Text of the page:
thread of dunking on academic/laypeople's studies of pop music that set out to confirm one's beliefs about how music sucks these days, at the expense of facts or the scientific method

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(but will become conventional wisdom anyway)

there seems to be one of these every couple months but the thread here was prompted by this piece on the loudness war, which I actually thought was a decent bit of reporting, but quotes the following terrible premise for a study:

Several years ago, Chris Johnson, an audio software developer, tested a theory, espoused by some anti-loudness war activists, that the hyper-compression roiling the industry was partially to blame for shortened careers. Using a list of all-time best-selling recordings, he rearranged them by “commercial importance,” assigning each a score derived by multiplying an album’s number of platinum certifications (how many millions sold) by the number of years it had been on the market. These were records that were not merely popular — they also displayed longevity. He then used software to analyze the sound waves of each album. ... Topping Mr. Johnson’s commercially-important list, just ahead of Led Zeppelin’s untitled fourth album, was the Eagles’ “Their Greatest Hits (1971-1975).” “It’s gratifying, but unsurprising,” Johnson wrote, “to discover that the single most commercially important album in R.I.A.A. history contains some of the most striking dynamic contrasts pop music’s ever seen.”

- https://www.nytimes.com/2019/02/07/opinion/what-these-grammy-songs-tell-us-about-the-loudness-wars.html

granted, I'm not without bias here (few moments in film have spoken to me more than that line from The Big Lebowski), but it's worth noting that this is the same study that the author of the piece mentions in his book Perfecting Sound Forever, much less credulously: "The problem with Johnson's theory is that albums like Californication haven't been out long enough to even approach the sales of an album like The Wall." in other words, not only do you have a major confounding variable here (in addition to the rat king of confounding variables that is the music industry or audiences or sales on this broad a scale), you... multiply by it

anyway I hate the fuckin' eagles, man

theorizing your yells (katherine), Thursday, 7 February 2019 17:48 (one week ago) Permalink

Those graphs are neat tbh

flamboyant goon tie included, Thursday, 7 February 2019 17:56 (one week ago) Permalink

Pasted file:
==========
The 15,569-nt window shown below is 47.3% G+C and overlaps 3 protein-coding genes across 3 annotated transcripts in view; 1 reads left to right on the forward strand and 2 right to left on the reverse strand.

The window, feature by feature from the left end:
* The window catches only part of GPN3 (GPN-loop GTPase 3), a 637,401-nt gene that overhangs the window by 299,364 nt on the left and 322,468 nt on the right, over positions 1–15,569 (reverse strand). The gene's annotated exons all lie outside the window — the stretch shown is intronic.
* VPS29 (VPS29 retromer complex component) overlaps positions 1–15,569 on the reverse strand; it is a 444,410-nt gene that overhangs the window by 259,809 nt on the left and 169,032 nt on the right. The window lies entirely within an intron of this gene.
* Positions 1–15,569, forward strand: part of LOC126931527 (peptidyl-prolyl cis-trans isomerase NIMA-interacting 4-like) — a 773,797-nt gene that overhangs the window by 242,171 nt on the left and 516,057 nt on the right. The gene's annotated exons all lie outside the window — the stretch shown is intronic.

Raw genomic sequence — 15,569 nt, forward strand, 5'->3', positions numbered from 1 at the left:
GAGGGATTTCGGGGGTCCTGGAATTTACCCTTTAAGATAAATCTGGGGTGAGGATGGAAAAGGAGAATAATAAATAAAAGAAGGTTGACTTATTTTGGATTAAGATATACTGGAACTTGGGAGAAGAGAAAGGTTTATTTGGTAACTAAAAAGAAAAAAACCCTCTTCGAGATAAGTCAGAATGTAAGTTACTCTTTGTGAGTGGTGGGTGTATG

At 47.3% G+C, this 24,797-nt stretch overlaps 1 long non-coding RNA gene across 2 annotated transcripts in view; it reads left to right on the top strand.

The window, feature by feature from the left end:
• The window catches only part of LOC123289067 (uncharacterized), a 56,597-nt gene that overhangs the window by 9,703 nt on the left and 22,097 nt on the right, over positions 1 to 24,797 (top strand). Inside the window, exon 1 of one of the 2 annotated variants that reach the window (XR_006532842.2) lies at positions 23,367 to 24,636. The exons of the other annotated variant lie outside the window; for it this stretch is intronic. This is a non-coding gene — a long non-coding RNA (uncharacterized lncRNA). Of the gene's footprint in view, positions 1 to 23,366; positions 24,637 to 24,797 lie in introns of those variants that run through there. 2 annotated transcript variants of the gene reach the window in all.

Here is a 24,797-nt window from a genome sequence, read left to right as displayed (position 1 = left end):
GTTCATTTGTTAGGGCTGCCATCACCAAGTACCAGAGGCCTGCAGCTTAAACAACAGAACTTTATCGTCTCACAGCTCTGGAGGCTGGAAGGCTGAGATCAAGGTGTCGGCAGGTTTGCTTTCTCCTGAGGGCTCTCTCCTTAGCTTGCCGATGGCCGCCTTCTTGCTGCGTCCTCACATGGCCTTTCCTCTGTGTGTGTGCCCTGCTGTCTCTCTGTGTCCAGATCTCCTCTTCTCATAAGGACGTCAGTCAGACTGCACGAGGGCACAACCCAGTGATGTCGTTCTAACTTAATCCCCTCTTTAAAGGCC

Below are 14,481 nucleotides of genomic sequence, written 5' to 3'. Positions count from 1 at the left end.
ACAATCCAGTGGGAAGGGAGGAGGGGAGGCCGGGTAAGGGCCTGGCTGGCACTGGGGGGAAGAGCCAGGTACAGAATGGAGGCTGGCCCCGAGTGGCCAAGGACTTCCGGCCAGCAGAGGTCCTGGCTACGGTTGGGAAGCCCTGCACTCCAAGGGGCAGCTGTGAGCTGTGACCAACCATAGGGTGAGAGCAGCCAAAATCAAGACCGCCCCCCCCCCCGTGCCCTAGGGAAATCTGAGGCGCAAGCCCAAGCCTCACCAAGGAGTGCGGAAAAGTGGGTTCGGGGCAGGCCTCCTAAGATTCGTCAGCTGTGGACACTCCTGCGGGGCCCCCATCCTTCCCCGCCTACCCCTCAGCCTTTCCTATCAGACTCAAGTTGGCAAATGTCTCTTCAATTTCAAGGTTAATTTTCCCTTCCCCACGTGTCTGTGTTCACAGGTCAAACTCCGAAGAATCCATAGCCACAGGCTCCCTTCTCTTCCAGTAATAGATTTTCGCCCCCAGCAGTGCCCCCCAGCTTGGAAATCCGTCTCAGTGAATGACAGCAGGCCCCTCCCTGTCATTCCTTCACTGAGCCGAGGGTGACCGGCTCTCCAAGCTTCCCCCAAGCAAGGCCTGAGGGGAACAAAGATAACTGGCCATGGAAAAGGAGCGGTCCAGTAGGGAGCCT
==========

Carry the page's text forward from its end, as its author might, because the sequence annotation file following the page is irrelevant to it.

the graphs aren't part of this

theorizing your yells (katherine), Thursday, 7 February 2019 17:57 (one week ago) Permalink

"A study has found that golden oldies stick in millennials’ minds far more than the relatively bland, homogenous pop of today."

Objective, balanced news.

Your sweetie-pie-coo-coo I love ya (Alfred, Lord Sotosyn), Friday, 8 February 2019 01:53 (one week ago) Permalink

these things come out too often! pseudoscientific analysis of cultural products was so much better in the old days

dyl, Friday, 8 February 2019 02:51 (one week ago) Permalink

lol

budo jeru, Friday, 8 February 2019 03:18 (one week ago) Permalink

Scientists tested a group of millennials on their ability to recognise hit records from different decades. The 643 participants, typically aged 18 to 25

over half that age range = not millennials

theorizing your yells (katherine), Friday, 8 February 2019 03:23 (one week ago) Permalink

that said, for what it's worth, the linked article is an oversimplification of the study, but the conclusions of the study are rather all over the place

(but 21-year-olds still aren't millennials)

https://journals.plos.org/plosone/article?id=10.1371/journal.pone.0210066#pone.0210066.s001

theorizing your yells (katherine), Friday, 8 February 2019 03:32 (one week ago) Permalink

yeah few things depress me more than seeing general purpose media attempting to report on scientific findings, because they always want to "sex it up", typically by grossly misrepresenting the actual findings

the scientology of mountains (rushomancy), Friday, 8 February 2019 03:54 (one week ago) Permalink


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